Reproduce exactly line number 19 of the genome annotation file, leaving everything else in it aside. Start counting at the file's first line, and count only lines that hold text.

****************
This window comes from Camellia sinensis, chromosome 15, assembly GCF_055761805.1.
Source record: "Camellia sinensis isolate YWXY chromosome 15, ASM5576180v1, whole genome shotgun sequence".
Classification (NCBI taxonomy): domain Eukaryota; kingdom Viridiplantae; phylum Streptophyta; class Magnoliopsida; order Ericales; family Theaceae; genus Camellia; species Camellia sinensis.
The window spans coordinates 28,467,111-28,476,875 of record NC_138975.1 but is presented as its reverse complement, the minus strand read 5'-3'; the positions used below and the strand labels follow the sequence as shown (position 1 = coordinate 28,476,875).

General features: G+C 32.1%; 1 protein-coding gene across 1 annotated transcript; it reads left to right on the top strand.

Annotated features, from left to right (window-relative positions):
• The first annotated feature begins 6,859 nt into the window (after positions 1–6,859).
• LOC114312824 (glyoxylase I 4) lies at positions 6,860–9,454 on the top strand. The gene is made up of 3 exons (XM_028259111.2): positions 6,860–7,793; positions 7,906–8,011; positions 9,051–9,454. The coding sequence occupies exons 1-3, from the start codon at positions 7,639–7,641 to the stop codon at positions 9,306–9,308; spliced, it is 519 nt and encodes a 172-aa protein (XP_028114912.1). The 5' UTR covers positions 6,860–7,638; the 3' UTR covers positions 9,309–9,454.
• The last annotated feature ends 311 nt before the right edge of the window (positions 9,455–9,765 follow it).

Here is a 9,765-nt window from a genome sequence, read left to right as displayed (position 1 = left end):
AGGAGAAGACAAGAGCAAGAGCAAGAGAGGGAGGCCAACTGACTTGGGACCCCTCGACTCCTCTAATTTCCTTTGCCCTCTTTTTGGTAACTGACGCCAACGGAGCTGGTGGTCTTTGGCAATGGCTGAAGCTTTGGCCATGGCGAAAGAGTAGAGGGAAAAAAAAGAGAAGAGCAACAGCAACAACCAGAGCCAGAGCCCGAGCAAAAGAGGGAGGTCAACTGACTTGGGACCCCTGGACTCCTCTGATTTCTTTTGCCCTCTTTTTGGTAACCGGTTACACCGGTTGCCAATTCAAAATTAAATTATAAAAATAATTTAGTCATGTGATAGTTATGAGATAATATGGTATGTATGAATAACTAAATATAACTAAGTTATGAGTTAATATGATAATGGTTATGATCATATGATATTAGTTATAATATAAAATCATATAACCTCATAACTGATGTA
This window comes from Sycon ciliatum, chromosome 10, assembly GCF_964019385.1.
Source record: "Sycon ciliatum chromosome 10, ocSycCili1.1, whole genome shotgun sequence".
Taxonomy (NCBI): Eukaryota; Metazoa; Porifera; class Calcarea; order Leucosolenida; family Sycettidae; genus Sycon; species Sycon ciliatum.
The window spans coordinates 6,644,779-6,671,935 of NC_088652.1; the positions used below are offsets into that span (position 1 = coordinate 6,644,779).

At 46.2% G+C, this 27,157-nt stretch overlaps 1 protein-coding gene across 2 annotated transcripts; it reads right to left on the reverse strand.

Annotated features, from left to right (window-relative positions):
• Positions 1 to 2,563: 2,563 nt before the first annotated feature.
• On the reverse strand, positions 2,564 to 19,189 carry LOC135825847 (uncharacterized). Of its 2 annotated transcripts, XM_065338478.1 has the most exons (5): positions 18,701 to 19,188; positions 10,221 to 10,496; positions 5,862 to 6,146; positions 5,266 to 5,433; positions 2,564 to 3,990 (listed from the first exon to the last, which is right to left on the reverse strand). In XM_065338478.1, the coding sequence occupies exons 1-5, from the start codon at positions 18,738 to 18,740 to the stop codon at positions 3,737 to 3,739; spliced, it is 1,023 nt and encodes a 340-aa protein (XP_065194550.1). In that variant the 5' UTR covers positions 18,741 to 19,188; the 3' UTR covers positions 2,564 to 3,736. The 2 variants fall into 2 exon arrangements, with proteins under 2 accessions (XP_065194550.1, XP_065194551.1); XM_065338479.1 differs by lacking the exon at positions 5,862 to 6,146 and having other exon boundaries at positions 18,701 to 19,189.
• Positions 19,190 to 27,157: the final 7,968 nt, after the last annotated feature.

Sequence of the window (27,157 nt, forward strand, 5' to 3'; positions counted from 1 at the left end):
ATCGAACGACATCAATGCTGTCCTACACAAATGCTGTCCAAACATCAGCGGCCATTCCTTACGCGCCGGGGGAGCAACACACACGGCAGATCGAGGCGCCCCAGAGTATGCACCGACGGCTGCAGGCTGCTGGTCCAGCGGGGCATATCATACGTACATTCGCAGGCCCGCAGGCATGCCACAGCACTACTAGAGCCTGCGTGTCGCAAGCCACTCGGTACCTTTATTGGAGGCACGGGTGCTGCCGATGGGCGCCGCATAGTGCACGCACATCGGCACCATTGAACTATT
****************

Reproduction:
• On the reverse strand, positions 2,564 to 19,189 carry LOC135825847 (uncharacterized). Of its 2 annotated transcripts, XM_065338478.1 has the most exons (5): positions 18,701 to 19,188; positions 10,221 to 10,496; positions 5,862 to 6,146; positions 5,266 to 5,433; positions 2,564 to 3,990 (listed from the first exon to the last, which is right to left on the reverse strand). In XM_065338478.1, the coding sequence occupies exons 1-5, from the start codon at positions 18,738 to 18,740 to the stop codon at positions 3,737 to 3,739; spliced, it is 1,023 nt and encodes a 340-aa protein (XP_065194550.1). In that variant the 5' UTR covers positions 18,741 to 19,188; the 3' UTR covers positions 2,564 to 3,736. The 2 variants fall into 2 exon arrangements, with proteins under 2 accessions (XP_065194550.1, XP_065194551.1); XM_065338479.1 differs by lacking the exon at positions 5,862 to 6,146 and having other exon boundaries at positions 18,701 to 19,189.